The service procedures in this guide presuppose a familiarity with hand tools and their proper use. However, it is possible that you may have a limited amount of experience with the sort of equipment needed to work on an automobile. This section is designed to help you assemble a basic set of tools that will handle most of the jobs you may undertake.
In addition to the normal assortment of screwdrivers and pliers, automotive service work requires an investment in wrenches, sockets and the handles needed to drive them, and various measuring tools such as torque wrenches and feeler gauges.
You will find that virtually every nut and bolt on your Toyota is metric. Therefore, despite a few close size similarities, standard inch-size tools will not fit and must not be used. You will need a set of metric wrenches as your most basic tool kit, ranging from about 6mm to 17mm in size. High quality forged wrenches are available in three styles: open end, box end, and combination open/box end. The combination tools are generally the most cost desirable as a starter set; the wrenches shown in the illustration are of the combination type.
The other set of tools inevitably required is a ratchet handle and socket set. This set should have the same size range as your wrench set. The ratchet, extension, and flex drives for the sockets are available in many sizes; it is advisable to choose a 3 / 8 in. drive set initially. One break in the inch/metric sizing war is that metric-sized sockets sold in the U.S. have inch-sized drive ( 1 / 4 , 3 / 8 , 1 / 2 , etc.). Thus, if you already have an inch-size socket set, you need only buy new metric sockets in the sizes needed. Sockets are available in 6-and 12-point versions; 6-point types are stronger and are a good choice for a first set. The choice of a drive handle for the sockets should be made with some care. If this is your first set, take the plunge and invest in a flex-head ratchet; it will get into many places otherwise accessible only through a long chain of universal joints, extensions, and adapters. An alternative is a flex handle, which lacks the ratcheting feature but has a head which pivots 180°. In addition to the range of sockets mentioned, a rubber-lined spark plug socket should be purchased.
The most important thing to consider when purchasing hand tools is quality. Don't be misled by the low cost of bargain tools. Forged wrenches, tempered screwdriver blades and fine tooth ratchets are much better investments than their less expensive counterparts. The skinned knuckles and frustration inflicted by poor quality tools make any job an unhappy chore. Another consideration is that quality tools come with an unbeatable replacement guarantee: if the tool breaks, you get a new one, no questions asked.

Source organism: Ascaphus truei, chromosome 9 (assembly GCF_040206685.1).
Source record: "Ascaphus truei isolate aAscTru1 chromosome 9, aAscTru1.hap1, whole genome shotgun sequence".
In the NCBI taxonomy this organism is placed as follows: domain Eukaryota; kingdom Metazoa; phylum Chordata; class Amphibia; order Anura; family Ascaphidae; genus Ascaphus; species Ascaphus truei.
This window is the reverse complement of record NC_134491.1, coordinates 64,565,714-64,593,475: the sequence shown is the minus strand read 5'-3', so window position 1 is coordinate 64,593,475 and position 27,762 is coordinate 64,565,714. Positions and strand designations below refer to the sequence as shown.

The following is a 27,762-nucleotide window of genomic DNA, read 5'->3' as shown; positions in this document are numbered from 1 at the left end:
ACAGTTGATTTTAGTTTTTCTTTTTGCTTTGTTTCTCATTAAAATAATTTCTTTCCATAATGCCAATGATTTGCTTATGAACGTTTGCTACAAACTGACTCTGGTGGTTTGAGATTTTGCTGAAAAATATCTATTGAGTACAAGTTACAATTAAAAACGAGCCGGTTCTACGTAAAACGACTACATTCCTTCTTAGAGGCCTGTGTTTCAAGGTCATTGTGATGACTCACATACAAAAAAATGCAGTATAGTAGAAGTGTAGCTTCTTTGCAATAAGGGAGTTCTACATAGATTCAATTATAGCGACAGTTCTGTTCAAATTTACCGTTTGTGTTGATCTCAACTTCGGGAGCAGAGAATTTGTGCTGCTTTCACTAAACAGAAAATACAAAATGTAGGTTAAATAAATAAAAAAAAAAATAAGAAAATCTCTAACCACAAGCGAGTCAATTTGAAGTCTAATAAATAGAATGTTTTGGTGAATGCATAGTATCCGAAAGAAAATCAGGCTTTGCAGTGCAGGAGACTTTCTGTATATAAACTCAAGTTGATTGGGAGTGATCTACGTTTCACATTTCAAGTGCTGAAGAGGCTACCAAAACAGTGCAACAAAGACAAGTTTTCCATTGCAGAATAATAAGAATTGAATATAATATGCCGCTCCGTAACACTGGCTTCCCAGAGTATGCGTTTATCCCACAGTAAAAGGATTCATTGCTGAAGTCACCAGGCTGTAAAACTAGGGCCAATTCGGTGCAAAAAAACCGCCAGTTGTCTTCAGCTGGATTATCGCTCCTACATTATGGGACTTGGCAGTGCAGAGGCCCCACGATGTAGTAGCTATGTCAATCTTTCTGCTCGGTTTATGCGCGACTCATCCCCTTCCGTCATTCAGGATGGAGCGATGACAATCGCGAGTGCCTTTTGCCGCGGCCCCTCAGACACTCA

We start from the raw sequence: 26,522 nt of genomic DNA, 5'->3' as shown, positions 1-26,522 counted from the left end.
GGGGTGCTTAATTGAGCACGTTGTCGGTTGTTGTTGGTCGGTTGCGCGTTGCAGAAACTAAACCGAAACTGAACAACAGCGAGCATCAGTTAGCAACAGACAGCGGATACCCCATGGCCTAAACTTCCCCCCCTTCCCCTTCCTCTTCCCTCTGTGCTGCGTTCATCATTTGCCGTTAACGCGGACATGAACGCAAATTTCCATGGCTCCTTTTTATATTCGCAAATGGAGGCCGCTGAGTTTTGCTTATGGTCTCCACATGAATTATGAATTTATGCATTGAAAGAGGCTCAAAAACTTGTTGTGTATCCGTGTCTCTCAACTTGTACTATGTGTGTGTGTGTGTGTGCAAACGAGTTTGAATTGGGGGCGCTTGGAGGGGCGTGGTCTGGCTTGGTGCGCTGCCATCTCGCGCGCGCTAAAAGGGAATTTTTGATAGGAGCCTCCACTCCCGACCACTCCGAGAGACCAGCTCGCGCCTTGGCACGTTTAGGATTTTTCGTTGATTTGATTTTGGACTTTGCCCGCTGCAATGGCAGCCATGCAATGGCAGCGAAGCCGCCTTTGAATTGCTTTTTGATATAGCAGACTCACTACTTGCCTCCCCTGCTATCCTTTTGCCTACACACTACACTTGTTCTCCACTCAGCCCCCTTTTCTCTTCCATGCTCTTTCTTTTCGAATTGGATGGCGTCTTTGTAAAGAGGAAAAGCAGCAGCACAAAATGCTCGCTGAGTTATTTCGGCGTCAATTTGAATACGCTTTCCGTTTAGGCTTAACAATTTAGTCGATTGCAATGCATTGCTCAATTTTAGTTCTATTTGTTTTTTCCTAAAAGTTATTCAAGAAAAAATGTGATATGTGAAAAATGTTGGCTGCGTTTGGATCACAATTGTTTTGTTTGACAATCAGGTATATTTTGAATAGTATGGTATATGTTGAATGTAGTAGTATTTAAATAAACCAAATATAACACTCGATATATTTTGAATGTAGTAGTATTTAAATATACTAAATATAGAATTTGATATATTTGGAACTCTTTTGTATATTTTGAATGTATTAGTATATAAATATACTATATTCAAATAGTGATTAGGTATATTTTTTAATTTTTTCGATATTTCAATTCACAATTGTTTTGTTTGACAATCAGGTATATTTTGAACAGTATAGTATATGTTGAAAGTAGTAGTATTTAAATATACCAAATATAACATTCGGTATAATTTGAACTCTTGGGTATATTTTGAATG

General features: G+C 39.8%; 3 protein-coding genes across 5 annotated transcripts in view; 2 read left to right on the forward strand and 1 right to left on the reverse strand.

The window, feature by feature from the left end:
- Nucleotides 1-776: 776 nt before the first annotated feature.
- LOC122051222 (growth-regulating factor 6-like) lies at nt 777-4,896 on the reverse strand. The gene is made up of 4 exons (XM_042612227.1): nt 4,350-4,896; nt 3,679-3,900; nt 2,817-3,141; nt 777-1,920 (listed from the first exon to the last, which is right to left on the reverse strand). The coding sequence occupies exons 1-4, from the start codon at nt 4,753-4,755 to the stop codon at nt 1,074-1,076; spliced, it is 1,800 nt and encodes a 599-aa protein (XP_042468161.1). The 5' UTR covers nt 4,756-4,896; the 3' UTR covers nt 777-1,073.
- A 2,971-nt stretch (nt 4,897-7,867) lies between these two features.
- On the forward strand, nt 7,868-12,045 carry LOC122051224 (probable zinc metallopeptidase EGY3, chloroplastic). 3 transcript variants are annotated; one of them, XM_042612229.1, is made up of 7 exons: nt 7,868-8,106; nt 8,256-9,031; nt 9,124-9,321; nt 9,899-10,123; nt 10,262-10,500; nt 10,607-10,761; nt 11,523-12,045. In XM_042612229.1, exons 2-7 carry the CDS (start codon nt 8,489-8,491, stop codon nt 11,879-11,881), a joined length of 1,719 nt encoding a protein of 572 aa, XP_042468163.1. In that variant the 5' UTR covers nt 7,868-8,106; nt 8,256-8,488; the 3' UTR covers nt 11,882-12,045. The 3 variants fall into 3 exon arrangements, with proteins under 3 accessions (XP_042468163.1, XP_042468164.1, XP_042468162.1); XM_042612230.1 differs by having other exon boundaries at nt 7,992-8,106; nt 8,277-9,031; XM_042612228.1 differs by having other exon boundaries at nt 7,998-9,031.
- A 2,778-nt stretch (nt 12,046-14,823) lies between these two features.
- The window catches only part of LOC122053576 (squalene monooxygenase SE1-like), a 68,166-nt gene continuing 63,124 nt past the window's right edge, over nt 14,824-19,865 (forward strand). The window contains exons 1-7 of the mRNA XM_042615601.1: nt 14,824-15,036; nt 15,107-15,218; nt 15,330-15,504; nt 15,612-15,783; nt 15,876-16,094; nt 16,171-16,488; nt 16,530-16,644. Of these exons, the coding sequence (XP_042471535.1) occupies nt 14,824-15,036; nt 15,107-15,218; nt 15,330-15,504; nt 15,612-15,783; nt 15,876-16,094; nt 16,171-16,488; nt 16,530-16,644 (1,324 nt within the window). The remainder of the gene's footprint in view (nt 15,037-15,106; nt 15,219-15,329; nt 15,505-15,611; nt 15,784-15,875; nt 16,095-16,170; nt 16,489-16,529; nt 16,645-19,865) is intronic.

Most jobs can be accomplished using the tools on the accompanying lists. There will be an occasional need for a special tool, such as snap ring pliers; that need will be mentioned in the text. It would not be wise to buy a large assortment of tools on the premise that someday they will be needed. Instead, the tools should be acquired one at a time, each for a specific job, both to avoid unnecessary expense and to be certain that you have the right tool.
The tools needed for basic maintenance jobs, in addition to the wrenches and sockets mentioned, include:
- Jackstands, for support
- Oil filter wrench
- Oil filter spout or funnel
- Grease gun
- Battery post and clamp cleaner
- Container for draining oil
- Many rags for the inevitable spills
In addition to these items there are several others which are not absolutely necessary, but handy to have around. These include a transmission funnel and filler tube, a drop (trouble) light on a long cord, an adjustable (crescent) wrench, and slip joint pliers.
A more advanced list of tools, suitable for tune-up work, can be drawn up easily. While the tools are slightly more sophisticated, they need not be outrageously expensive. The key to these purchases is to make them with an eye towards adaptability and wide range. A basic list of tune-up tools could include:
- Tachometer/dwell meter.
- Spark plug gauge and gapping tool.
- Feeler gauges for valve adjustment.
- Timing light.
You will need both wire-type and flat-type feeler gauges, the former for the spark plugs and the latter for the valves. The choice of a timing light should be made carefully. A light which works on the DC current supplied by the car battery is the best choice; it should have a xenon tube for brightness. Since most late model cars have electronic ignition, and since nearly all cars will have it in the future, the light should have an inductive pickup which clamps around the number one spark plug cable (the timing light illustrated has one of these pickups). In addition to these basic tools, there are several other tools and gauges which you may find useful. These include:
- A compression gauge. The screw-in type is slower to use, but eliminates the possibility of a faulty reading due to escaping pressure
- A manifold vacuum gauge
- A test light
- A combination volt/ohmmeter
- An induction meter, used to determine whether or not there is current flowing in a wire, an extremely helpful tool for electrical troubleshooting
Finally, you will find a torque wrench necessary for all but the most basic of work. The beam-type models are perfectly adequate. The newer click-type (breakaway) torque wrenches are more accurate, but are much more expensive, and must be periodically recalibrated.
Torque specification for each fastener will be given in the procedure in any case that a specific torque value is required. If no torque specifications are given, use the following values as a guide, based upon fastener size:
Bolts marked 6T
Bolts marked 8T